BoM is consulting on a guide for the issuance of sustainable bonds in Mauritius, with the comment period ending on February 17, 2021. The guide on sustainable bonds provides an overview of the requirements and process for the issuance of sustainable bonds and the listing of these bonds on the Stock Exchange of Mauritius. The guide constitutes the first step toward the establishment of a framework for sustainable bonds. It not only seeks to ensure the integrity of the sustainable financing ecosystem in Mauritius but also to prevent greenwashing.
As part of a roadmap for the implementation of the 2030 Agenda for Sustainable Development, which Mauritius and other UN member states adopted in 2015, it was noted that achieving Mauritius’ ambitious national development priorities would require significant investments in sustainable development. One key recommendation in this context was the development of a green finance framework for Mauritius and the exploration of the issuance of innovative financial instruments, including green bonds. A technical committee was set up to work on the development of the domestic sustainable bonds market in Mauritius. The technical committee noted that providing clear guidance for issuers, investors, and intermediaries, such as verifiers, was a key step toward the establishment and development of a domestic sustainable bonds market. Thus, this guide has been published to ensure the integrity of the sustainable financing ecosystem in Mauritius. The guide is intended for information purposes only, to assist potential issuers in better understanding the legal and regulatory requirements for the issuance of sustainable bonds in Mauritius.
The guide defines different types of sustainable bonds, the entities that can issue them, and the reasons for issuing these bonds. As described in the guide, the labeled sustainable bonds universe includes green bonds (including blue bonds and climate bonds), social bonds, and sustainability bonds. The guide provides an overview of the general pre-issuance, issuance, and post-issuance process for a sustainable bond. This is followed by a description of the process for listing a sovereign sustainable bond as well as a sustainable bond issued by a company, on the Stock Exchange of Mauritius. Finally, the guide explains that non-compliance with one or more commitments undertaken under a sustainable bond issue subjects the issuer to the legal and regulatory sanctions, which may include a direction to ensure compliance with the certain regulatory guidelines. In the case of unlisted sustainable bonds, the Financial Services Commission shall communicate to the issuer the breach and authorize the issuer to take remedial steps to rectify the breach, subject to an agreed timeframe. In the case of listed sustainable bonds, in addition to the above, the Stock Exchange of Mauritius shall also communicate to the issuer the breach and authorize the issuer to take remedial steps to rectify the breach, subject to an agreed timeframe, failing which the Stock Exchange of Mauritius shall sanction the issuer as per the provisions of its Listing Rule/DEM Rules.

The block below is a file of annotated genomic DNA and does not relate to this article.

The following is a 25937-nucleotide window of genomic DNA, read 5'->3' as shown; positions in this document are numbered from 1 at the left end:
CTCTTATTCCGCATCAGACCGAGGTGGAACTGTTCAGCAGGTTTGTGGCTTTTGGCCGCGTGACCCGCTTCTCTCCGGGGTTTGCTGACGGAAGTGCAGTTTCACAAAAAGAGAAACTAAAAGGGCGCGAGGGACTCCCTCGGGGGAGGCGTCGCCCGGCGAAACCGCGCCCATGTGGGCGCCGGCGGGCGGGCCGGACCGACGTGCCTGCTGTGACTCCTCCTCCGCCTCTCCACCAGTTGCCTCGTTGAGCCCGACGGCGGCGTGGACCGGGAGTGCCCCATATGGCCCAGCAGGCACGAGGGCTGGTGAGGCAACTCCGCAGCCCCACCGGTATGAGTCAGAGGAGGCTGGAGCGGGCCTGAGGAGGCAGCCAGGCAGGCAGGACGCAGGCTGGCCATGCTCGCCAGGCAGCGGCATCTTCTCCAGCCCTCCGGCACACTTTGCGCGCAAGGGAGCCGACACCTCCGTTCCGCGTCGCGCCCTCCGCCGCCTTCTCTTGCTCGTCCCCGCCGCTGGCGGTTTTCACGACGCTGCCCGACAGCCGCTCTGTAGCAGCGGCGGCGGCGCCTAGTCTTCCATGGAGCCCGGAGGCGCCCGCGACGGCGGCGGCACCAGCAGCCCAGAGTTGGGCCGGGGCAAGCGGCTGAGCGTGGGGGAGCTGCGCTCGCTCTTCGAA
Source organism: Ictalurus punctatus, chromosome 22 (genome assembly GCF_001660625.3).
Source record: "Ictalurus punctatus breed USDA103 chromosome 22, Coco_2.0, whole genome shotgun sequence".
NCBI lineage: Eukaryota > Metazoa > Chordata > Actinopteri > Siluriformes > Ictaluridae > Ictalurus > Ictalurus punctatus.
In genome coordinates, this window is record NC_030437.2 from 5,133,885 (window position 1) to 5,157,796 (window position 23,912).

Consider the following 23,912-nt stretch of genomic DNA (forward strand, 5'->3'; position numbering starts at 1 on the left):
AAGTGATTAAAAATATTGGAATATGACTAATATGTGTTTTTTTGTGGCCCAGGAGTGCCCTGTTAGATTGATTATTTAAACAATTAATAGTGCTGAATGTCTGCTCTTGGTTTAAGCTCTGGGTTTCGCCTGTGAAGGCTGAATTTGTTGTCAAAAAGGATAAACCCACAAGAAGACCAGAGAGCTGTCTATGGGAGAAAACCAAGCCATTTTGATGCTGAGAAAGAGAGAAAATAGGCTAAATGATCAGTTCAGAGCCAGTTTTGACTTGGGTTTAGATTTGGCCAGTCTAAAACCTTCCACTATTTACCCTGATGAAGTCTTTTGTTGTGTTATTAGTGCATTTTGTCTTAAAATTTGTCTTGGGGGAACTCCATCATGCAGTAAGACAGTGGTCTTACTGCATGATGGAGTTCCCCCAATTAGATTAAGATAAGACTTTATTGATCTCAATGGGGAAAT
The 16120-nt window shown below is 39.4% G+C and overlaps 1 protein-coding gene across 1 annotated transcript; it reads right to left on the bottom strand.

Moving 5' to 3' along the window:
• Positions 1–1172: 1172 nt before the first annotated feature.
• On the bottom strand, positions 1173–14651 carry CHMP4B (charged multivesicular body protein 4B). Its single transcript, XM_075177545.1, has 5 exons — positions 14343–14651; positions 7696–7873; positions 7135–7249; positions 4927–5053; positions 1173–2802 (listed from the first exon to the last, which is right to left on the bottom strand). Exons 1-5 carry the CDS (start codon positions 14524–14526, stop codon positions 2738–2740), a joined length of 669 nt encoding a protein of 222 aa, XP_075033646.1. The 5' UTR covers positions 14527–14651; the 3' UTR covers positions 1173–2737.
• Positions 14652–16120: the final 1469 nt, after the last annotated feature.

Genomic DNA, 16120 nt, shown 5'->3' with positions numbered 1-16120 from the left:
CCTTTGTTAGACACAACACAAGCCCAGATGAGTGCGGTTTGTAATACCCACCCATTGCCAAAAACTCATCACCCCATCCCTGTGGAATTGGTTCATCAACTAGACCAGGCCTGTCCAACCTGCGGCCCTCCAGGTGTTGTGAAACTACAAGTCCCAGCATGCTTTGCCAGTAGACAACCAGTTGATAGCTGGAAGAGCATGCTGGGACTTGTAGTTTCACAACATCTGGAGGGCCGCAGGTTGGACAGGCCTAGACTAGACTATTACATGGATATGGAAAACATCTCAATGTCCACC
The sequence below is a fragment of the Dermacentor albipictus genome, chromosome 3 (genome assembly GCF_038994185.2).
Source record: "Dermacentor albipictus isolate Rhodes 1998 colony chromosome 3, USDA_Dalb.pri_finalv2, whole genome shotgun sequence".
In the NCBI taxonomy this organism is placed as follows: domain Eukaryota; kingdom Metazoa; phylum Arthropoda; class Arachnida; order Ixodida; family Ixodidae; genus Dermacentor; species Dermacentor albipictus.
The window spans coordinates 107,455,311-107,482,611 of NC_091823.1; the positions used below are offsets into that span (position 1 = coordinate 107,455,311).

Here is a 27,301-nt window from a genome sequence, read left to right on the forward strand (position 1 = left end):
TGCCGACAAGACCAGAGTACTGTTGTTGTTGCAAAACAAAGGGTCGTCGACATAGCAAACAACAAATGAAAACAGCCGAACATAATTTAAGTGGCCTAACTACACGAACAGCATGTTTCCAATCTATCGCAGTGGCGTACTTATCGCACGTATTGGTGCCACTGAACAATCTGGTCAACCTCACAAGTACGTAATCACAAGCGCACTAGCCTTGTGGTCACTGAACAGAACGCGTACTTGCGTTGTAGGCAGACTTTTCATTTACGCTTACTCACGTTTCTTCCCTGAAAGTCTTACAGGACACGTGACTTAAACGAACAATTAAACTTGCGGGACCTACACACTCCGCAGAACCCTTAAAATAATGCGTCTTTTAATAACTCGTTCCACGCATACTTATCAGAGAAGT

Comment Due Date: February 17, 2021
Keywords: Middle East and Africa, Mauritius, Banking, Securities, Green Bonds, Sustainable Finance, ESG, Climate Change Risk, Sustainable Bonds Framework, BoM
The Prudential Regulation Authority (PRA) published the final policy statement PS21/21 on the leverage ratio framework in the UK. PS21/21, which sets out the final policy of both the Financial Policy Committee (FPC) and PRA
The Consumer Financial Protection Bureau (CFPB) proposed to amend Regulation B to implement changes to the Equal Credit Opportunity Act (ECOA) under Section 1071 of the Dodd-Frank Act.
The Prudential Regulation Authority (PRA) decided to maintain, at the 2019 levels, the buffer rates for the Other Systemically Important Institutions (O-SII) for another year, with no new rates to be set until December 2023.
The Financial Stability Board (FSB) published a progress report on implementation of its high-level recommendations for the regulation, supervision, and oversight of global stablecoin arrangements.
In a letter to the authorized deposit taking institutions, the Australian Prudential Regulation Authority (APRA) announced an increase in the minimum interest rate buffer it expects banks to use when assessing the serviceability of home loan applications.
The Committee on Payments and Market Infrastructures (CPMI) and the International Organization of Securities Commissions (IOSCO) are consulting on the preliminary guidance that clarifies that stablecoin arrangements should observe international standards for payment, clearing, and settlement systems.
The European Banking Authority (EBA) and the European Insurance and Occupational Pensions Authority (EIOPA) have set out their respective work priorities for 2022.
The Malta Financial Services Authority (MFSA) updated the guidelines on supervisory reporting requirements under the reporting framework 3.0, in addition to the reporting module on leverage under the common reporting (COREP) framework.
The European Commission (EC) published the Implementing Decision 2021/1753 on the equivalence of supervisory and regulatory requirements of certain third countries and territories for the purposes of the treatment of exposures, in accordance with the Capital Requirements Regulation or CRR (575/2013).
EC published the Implementing Regulation 2021/1751, which lays down implementing technical standards on uniform formats and templates for notification of determination of the impracticability of including contractual recognition of write-down and conversion powers.